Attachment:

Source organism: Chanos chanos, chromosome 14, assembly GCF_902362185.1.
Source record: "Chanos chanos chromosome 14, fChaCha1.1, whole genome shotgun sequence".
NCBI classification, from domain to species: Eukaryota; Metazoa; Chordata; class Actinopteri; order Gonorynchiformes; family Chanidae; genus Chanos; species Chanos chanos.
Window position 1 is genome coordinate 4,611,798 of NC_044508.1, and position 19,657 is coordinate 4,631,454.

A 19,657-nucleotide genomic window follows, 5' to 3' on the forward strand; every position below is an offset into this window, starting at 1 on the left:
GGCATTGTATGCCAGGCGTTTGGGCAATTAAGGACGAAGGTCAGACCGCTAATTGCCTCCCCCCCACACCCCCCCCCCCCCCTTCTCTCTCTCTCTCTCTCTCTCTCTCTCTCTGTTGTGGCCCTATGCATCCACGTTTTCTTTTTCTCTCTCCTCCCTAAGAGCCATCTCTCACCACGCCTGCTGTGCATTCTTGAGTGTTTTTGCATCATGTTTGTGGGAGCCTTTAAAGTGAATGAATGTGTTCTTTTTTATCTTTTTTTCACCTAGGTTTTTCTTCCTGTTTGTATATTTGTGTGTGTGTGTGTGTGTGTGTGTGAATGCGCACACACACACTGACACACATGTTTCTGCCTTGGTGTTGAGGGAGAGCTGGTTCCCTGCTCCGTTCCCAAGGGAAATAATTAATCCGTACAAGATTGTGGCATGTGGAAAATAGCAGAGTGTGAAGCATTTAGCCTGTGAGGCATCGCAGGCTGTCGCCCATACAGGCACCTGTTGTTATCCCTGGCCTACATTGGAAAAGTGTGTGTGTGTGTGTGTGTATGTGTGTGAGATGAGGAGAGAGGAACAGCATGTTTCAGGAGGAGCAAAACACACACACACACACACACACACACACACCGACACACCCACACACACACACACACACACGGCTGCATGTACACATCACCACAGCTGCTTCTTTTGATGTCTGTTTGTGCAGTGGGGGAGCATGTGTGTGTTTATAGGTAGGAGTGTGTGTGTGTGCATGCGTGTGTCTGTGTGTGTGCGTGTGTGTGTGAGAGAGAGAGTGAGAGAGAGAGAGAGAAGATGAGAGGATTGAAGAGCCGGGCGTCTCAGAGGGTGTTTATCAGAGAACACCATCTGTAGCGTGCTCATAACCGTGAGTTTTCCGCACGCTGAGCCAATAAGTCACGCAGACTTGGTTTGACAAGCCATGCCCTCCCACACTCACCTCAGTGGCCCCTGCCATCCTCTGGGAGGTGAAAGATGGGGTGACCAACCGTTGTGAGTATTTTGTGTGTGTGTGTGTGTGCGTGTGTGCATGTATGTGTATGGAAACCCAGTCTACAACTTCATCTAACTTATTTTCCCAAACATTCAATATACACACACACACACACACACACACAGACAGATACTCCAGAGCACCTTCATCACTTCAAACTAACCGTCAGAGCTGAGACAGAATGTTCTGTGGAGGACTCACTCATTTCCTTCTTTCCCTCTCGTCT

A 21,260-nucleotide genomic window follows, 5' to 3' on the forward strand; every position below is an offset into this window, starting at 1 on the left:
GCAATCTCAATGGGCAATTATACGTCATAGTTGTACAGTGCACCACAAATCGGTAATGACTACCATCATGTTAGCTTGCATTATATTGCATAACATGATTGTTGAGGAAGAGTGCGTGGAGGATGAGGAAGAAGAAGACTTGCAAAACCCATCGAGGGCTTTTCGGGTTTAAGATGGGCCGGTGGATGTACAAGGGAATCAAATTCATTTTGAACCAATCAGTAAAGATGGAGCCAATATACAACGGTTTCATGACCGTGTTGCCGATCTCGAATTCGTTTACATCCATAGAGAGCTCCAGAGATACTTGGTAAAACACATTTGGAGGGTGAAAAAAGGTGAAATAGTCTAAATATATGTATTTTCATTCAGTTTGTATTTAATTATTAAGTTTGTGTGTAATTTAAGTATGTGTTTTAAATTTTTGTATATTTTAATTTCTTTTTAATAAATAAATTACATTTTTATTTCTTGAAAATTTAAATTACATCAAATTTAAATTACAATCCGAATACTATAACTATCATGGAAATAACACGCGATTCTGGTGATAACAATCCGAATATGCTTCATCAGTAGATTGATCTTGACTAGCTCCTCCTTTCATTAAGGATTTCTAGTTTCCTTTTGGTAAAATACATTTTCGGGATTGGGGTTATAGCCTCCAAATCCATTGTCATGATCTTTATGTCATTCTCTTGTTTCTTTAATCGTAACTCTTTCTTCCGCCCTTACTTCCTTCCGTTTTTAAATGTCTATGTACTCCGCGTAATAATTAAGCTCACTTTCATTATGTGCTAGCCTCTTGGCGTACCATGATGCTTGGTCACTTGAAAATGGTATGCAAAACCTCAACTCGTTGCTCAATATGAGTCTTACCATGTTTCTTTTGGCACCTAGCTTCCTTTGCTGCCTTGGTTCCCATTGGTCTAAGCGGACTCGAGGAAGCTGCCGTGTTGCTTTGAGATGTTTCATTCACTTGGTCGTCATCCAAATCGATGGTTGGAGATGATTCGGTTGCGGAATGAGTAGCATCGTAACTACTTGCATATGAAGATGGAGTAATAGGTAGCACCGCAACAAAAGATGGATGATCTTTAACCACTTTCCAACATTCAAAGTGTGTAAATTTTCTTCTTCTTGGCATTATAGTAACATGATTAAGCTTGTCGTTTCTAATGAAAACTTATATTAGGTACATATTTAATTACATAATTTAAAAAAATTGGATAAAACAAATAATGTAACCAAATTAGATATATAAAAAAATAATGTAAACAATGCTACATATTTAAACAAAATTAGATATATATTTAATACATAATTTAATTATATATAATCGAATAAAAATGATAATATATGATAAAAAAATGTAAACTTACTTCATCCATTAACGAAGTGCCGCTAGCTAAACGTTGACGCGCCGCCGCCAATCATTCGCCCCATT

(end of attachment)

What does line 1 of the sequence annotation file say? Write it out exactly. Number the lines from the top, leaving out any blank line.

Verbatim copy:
Source organism: Chanos chanos, chromosome 14, assembly GCF_902362185.1.